Finally, BAA sets forth limited grounds for the review of arbitral awards. A party may seek to set aside an award only in specific situations, such as when there is evidence of a breach of due process or corruption affecting the award (BAA, Article 32). The grounds for annulment are narrow, in line with the pro-enforcement approach of the law, which aims to respect the finality of arbitral awards.


Proposed Amendments to BAA

A bill introduced in 2021 at the Brazilian House of Representatives has caused turmoil in the Brazilian arbitration community for its proposed changes to BAA. The bill proposes changes to the criterion for disclosure to be followed by arbitrators so that any “minimal doubt” on the arbitrator’s independence or impartiality must be disclosed, modifying the current “justifiable doubt” standard.

The proposed legislation also limits the number of cases an arbitrator can examine per year to ten. Furthermore, the bill envisions that all legal actions seeking the annulment of arbitral awards should be made accessible to the public, in contrast to the current rule prescribed in the CPC, which mandates confidentiality for such proceedings.

The bill is currently in the committee phase. If it passes the House, the bill still needs to be considered by the Senate before it is signed into law. In the event these changes pass Congress and become effective, they could create legal uncertainty and discourage parties from arbitrating their cases in Brazil, choosing seats in other countries.


Growth of Arbitration and Advantages to Mining Disputes

BAA has proven to be a robust and arbitration-friendly legal framework, providing parties with a reliable mechanism for resolving disputes efficiently and effectively. By embracing the principles of arbitrability, severability, and competence-competence while providing interim measures, the law has fostered a favorable environment for arbitration in Brazil.

The limited grounds for review of arbitral awards further reinforce the finality and enforceability of awards, making Brazil an attractive jurisdiction for both domestic and international arbitration.

Data from ICC[5] show that the selection of Brazil as an arbitral seat by parties has consistently increased since the enactment of the BAA in 1996, going from zero cases in 1995 to 24 cases in 2019, totaling 265 cases in the period. Recent data also show that São Paulo is a rising seat for mining arbitration in Latin America.

Arbitration offers a faster and more efficient process, in contrast with the court system, which is subject to delays in resolving disputes. Parties can select their arbitrators, set the timetable for proceedings, and benefit from a streamlined process tailored to the complexity of mining-related disputes. This efficiency is particularly advantageous for companies seeking prompt resolutions to ensure minimal disruption to their mining operations.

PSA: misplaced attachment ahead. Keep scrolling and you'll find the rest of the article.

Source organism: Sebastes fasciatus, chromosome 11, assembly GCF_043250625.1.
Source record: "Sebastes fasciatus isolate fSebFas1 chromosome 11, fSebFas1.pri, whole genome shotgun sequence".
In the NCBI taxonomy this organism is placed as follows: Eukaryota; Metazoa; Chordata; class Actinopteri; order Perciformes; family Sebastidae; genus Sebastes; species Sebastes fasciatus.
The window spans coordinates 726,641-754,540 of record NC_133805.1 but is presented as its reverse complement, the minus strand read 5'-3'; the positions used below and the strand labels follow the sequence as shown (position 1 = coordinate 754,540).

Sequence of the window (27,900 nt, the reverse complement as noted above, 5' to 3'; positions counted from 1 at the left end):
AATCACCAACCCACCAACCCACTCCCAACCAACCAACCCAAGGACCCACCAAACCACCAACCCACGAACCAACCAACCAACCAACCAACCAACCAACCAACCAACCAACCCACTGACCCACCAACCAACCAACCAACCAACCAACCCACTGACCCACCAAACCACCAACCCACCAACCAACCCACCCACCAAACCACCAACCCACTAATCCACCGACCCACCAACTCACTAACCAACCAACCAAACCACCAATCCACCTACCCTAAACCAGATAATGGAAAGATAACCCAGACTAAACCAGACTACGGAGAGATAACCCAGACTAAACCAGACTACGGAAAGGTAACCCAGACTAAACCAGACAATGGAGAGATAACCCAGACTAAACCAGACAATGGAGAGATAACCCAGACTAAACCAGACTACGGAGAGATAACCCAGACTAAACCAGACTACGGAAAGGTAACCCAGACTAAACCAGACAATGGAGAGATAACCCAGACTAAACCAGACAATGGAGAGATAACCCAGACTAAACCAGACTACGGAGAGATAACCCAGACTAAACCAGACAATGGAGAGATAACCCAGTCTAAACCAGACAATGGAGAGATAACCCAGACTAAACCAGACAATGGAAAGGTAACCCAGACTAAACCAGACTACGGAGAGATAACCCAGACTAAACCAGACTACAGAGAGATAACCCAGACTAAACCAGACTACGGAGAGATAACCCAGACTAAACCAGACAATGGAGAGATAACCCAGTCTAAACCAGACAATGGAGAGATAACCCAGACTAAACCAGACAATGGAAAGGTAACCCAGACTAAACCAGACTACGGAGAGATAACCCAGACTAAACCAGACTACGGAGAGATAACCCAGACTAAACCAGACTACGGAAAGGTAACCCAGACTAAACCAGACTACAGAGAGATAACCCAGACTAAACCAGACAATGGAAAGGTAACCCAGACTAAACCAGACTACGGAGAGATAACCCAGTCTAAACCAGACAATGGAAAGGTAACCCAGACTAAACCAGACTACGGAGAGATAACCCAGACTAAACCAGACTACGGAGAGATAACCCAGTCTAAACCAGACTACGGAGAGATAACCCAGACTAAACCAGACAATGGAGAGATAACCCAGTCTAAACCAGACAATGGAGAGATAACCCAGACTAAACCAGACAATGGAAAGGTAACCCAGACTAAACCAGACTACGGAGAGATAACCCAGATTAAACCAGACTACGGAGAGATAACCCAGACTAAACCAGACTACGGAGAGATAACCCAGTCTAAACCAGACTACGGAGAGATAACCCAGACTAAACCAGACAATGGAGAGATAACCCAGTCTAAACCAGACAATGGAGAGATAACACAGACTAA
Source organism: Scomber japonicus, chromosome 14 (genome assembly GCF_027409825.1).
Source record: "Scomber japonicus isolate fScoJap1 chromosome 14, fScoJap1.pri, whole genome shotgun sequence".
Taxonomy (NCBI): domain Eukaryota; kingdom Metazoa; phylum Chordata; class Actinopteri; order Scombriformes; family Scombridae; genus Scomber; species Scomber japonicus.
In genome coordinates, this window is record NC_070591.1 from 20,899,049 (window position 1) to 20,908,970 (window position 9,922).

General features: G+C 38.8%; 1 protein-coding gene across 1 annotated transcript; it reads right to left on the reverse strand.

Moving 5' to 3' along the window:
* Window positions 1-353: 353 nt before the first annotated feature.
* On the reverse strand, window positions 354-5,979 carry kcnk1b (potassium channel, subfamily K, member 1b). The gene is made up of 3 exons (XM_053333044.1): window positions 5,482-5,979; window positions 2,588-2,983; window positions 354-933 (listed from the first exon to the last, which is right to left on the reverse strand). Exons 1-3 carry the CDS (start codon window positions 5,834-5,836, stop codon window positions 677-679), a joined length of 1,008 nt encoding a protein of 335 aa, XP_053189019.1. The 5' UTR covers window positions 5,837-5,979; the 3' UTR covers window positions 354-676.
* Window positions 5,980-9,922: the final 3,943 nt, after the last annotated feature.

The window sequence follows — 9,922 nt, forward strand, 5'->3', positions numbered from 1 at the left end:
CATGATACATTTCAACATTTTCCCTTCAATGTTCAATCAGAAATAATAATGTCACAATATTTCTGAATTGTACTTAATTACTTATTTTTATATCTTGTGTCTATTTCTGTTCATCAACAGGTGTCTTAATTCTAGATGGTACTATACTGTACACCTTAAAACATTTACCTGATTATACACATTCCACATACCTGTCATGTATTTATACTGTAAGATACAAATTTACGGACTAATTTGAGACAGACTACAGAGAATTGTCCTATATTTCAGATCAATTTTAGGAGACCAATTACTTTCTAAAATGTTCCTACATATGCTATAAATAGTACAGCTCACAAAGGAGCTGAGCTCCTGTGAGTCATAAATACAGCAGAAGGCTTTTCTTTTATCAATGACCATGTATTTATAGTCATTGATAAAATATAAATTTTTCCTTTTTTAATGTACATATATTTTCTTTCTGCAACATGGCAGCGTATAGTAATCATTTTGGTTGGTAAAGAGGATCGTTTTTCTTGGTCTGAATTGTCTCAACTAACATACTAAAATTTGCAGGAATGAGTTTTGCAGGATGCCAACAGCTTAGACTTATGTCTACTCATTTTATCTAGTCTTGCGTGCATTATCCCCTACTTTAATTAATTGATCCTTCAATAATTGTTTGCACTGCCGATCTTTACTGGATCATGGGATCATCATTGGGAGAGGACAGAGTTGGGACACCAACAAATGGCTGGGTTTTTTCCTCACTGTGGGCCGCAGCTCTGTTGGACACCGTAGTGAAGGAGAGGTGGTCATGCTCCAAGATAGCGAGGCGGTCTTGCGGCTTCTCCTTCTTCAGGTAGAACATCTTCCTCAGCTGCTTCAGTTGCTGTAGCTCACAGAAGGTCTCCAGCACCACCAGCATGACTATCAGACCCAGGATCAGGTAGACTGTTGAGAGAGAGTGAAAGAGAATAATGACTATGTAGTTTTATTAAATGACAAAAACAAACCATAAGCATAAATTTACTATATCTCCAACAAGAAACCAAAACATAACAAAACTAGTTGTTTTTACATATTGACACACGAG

While selecting arbitrators, mining companies can access professionals who understand the technical details of the sector. This specialized knowledge equips them to make decisions that account for the unique challenges and complexities of mining-related disputes.

Furthermore, as a party to the New York Convention, Brazil is obligated to streamline the recognition and enforcement of arbitral awards on an international scale. This commitment means that mining companies involved in cross-border disputes can expect their awards to be recognized and enforced in over 160 countries that are party to the Convention, ensuring the efficacy of their legal remedies.



Arbitration in Brazil offers companies a reliable and efficient mechanism for dispute resolution and has become increasingly popular in the Brazilian mining industry.

With its specialized expertise, confidentiality safeguards, cross-border enforceability, and the empowerment of party autonomy, arbitration can prove to be a strategic and effective decision for mining companies in Brazil. It enables them to protect their interests and uphold operational efficiency in a high-stake, ever-changing environment.


* Marina Bertucci Ferreira has recently completed her LL.M. in Global Business Law at Columbia University. She is a senior associate at the mining and government relations practices of Pinheiro Neto Advogados in Brasília, Brazil, and provides legal advice to national and foreign clients in connection to the mining industry, including regulatory affairs, mining policies, mergers and acquisitions, and financing.


[1] Simon Greenberg and Karolina Rozycka, “Arbitration under Long-Term Mining Offtake Contracts and Royalty Arrangements,” in The Guide to Mining Arbitrations, Second Edition, Global Arbitration Review (2021).

[2] Federal Law No. 9307 of 1999.

[3] Article 189, IV, of Federal Law No. 13105 of 2015.

[4] Decree No. 4311 of 2002.

[5] See B. Born, G. (2021). International Arbitration: Law and Practice (3rd ed.). Wolters Kluwer, page 142.